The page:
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  • Writer's picturePet Gazette

Dogs More Common in Nuptials

The trend to have the bride’s and/or groom’s dogs participate in the wedding ceremony is growing – at least here in pet-loving Asheville. And why not? Don’t wedding parties usually include the couples’ best friends?

Nicole Bloom, owner of Two Sweet Sparrows Wedding and Event Planning, and Mark Arrington, co-owner of Bobby Mark’s Designs with partner Bobby Hill, both reported that they have had all good experiences with dogs in wedding ceremonies, and that they see the pets being included more often. In fact, Bloom, at the time of her interview, was planning a ceremony that would include two pugs.

The roles played by the pets can vary greatly. Some might carry a ring box on their collar, others might act as a bearer of flowers, while still others will simply have a garland of flowers around their necks, or be dressed in appropriate wedding attire. (Arrington noted it is hard to make a bridal veil stay on a dog that doesn’t want it to stay on.)

“Sometimes,” Bloom said, “couples want it both ways.” Yes, they wanted their beloved pets to be involved. But, “people don’t want too much attention taken away from them.” In general, dogs are only at the ceremony itself and included in the photos for the wedding album. They are not invited to the reception. (Editor’s note: Convincing the dog that none of the filet mignon is his/hers, or convincing all the guests to forego sharing their wine with Fifi or Fido, would be almost impossible.)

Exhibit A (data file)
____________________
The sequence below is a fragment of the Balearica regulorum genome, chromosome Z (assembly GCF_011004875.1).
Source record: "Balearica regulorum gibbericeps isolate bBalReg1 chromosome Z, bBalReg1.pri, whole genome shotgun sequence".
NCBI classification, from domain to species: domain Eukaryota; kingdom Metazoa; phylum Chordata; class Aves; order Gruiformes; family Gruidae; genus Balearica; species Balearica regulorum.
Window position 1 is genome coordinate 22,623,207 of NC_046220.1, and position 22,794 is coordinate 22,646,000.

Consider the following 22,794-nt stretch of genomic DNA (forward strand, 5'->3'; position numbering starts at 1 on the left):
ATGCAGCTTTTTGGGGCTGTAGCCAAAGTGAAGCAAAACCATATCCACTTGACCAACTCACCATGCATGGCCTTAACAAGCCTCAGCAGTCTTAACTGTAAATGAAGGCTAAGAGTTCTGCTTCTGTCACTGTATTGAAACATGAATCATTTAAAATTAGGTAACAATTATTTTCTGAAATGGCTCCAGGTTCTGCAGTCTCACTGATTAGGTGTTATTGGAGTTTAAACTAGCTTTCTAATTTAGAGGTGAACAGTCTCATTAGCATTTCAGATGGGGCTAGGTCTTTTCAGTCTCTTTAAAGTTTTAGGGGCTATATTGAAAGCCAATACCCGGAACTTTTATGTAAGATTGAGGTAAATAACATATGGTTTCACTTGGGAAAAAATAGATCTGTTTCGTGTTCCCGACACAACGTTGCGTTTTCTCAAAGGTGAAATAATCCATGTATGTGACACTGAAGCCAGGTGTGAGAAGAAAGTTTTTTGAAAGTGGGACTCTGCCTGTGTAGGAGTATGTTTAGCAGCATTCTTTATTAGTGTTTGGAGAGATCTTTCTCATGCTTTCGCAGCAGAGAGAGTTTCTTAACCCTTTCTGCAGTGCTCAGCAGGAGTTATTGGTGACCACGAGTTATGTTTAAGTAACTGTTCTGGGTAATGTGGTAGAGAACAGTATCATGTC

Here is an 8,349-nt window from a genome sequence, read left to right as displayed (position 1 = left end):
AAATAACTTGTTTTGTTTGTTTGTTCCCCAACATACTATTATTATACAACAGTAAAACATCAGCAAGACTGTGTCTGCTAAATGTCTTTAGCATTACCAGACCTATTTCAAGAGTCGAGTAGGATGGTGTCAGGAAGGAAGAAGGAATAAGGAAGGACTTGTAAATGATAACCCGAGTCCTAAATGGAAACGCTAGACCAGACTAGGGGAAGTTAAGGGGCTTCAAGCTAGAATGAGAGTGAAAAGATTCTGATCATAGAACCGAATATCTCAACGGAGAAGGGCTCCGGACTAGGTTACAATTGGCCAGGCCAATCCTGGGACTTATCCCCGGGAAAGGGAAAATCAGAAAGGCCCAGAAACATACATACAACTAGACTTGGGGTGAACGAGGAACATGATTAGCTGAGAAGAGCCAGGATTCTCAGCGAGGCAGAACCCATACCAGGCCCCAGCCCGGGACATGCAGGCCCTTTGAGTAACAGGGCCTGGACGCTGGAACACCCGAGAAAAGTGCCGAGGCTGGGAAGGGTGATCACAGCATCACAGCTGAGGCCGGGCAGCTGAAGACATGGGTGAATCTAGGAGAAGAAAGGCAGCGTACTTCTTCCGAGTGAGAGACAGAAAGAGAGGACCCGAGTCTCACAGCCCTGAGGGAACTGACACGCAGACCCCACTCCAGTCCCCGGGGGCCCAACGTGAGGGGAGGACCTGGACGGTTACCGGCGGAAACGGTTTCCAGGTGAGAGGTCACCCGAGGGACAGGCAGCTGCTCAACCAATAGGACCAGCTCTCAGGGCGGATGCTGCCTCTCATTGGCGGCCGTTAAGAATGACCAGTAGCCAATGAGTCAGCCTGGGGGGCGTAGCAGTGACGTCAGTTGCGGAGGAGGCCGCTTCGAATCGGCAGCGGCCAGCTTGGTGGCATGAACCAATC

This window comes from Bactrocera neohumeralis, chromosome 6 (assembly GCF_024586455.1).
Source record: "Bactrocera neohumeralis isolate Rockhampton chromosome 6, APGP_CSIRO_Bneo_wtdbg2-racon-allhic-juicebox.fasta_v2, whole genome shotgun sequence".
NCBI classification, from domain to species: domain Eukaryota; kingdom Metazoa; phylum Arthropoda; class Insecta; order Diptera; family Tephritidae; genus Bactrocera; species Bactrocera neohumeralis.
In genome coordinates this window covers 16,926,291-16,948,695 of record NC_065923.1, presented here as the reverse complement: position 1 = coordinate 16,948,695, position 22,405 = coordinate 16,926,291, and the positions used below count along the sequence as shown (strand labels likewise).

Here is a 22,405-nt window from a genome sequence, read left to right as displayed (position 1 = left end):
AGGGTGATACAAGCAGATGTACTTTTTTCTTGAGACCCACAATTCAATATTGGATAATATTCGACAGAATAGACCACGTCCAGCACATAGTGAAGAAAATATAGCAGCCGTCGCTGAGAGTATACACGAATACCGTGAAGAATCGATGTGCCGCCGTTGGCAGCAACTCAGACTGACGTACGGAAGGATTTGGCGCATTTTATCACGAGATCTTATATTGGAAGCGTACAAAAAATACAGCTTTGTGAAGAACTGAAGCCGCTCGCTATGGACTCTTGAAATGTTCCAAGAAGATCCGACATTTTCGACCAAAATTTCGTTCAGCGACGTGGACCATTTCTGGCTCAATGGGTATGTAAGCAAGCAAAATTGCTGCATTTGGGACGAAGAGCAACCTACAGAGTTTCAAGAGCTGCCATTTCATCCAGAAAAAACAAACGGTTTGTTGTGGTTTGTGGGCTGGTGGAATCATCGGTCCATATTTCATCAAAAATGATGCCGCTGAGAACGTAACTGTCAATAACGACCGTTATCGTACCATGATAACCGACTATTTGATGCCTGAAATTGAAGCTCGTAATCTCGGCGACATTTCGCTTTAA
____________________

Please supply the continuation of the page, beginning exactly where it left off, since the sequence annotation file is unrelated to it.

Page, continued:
According to Bloom, it is generally the bride who informs her that a dog(s) will be included in the ceremony. And, whenever that happens, Bloom goes over a whole checklist of things for which to consider and plan. Can the pet’s behavior be expected to be good, if not exemplary? Will there be any guests with a fear of dogs, or an allergy to them? Will there be children in the wedding party or among the guests who are afraid of dogs? Might the dog be disturbed by the music, applause, or other loud noises? Might there be seasonal problems – rain, snow, heat, allergens – to make the pet uncomfortable?

Once it is definitely decided to include the dog, Bloom executes a whole checklist of actions, most of which Arrington also volunteered as standard procedure. She makes sure that there will be a pet sitter to care for the animal before and after the nuptials, provide food and water, and have emergency numbers for veterinary care if needed. She confirms that the venues for the ceremony and the reception are pet friendly. She insures that the dog will visit a groomer before the ceremony. And, if there are no friends or family to care for the pet temporarily, Bloom researches boarding arrangements for the dog while the newlyweds are honeymooning.

It takes a lot of planning to include a dog in a wedding. But it can certainly be worth the trouble to make an already memorable day even better.


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